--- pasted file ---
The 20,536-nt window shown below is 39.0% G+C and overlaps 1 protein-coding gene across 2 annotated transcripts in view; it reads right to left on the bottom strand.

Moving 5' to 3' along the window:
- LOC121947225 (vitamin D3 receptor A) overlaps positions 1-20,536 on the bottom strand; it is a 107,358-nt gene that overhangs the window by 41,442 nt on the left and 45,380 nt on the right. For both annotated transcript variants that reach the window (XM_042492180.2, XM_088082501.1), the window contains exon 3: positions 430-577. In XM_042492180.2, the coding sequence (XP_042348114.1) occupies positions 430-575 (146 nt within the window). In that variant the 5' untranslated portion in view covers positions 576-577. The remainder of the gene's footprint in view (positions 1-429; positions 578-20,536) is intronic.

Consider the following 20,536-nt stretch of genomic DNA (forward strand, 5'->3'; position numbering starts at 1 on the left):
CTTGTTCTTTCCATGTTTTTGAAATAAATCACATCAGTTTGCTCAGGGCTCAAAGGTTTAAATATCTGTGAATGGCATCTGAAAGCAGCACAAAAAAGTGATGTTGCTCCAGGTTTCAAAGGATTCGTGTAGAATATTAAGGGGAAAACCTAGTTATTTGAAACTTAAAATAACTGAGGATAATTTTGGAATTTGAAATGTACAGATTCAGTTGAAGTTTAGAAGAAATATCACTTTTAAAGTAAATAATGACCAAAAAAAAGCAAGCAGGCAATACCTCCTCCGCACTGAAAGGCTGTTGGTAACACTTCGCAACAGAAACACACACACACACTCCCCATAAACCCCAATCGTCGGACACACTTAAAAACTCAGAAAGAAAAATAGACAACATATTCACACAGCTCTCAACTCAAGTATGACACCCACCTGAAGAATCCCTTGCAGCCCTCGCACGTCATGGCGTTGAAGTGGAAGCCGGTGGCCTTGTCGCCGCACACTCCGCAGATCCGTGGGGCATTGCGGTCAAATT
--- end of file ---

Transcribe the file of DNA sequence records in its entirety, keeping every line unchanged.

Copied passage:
The 20,536-nt window shown below is 39.0% G+C and overlaps 1 protein-coding gene across 2 annotated transcripts in view; it reads right to left on the bottom strand.

Moving 5' to 3' along the window:
- LOC121947225 (vitamin D3 receptor A) overlaps positions 1-20,536 on the bottom strand; it is a 107,358-nt gene that overhangs the window by 41,442 nt on the left and 45,380 nt on the right. For both annotated transcript variants that reach the window (XM_042492180.2, XM_088082501.1), the window contains exon 3: positions 430-577. In XM_042492180.2, the coding sequence (XP_042348114.1) occupies positions 430-575 (146 nt within the window). In that variant the 5' untranslated portion in view covers positions 576-577. The remainder of the gene's footprint in view (positions 1-429; positions 578-20,536) is intronic.

Consider the following 20,536-nt stretch of genomic DNA (forward strand, 5'->3'; position numbering starts at 1 on the left):
CTTGTTCTTTCCATGTTTTTGAAATAAATCACATCAGTTTGCTCAGGGCTCAAAGGTTTAAATATCTGTGAATGGCATCTGAAAGCAGCACAAAAAAGTGATGTTGCTCCAGGTTTCAAAGGATTCGTGTAGAATATTAAGGGGAAAACCTAGTTATTTGAAACTTAAAATAACTGAGGATAATTTTGGAATTTGAAATGTACAGATTCAGTTGAAGTTTAGAAGAAATATCACTTTTAAAGTAAATAATGACCAAAAAAAAGCAAGCAGGCAATACCTCCTCCGCACTGAAAGGCTGTTGGTAACACTTCGCAACAGAAACACACACACACACTCCCCATAAACCCCAATCGTCGGACACACTTAAAAACTCAGAAAGAAAAATAGACAACATATTCACACAGCTCTCAACTCAAGTATGACACCCACCTGAAGAATCCCTTGCAGCCCTCGCACGTCATGGCGTTGAAGTGGAAGCCGGTGGCCTTGTCGCCGCACACTCCGCAGATCCGTGGGGCATTGCGGTCAAATT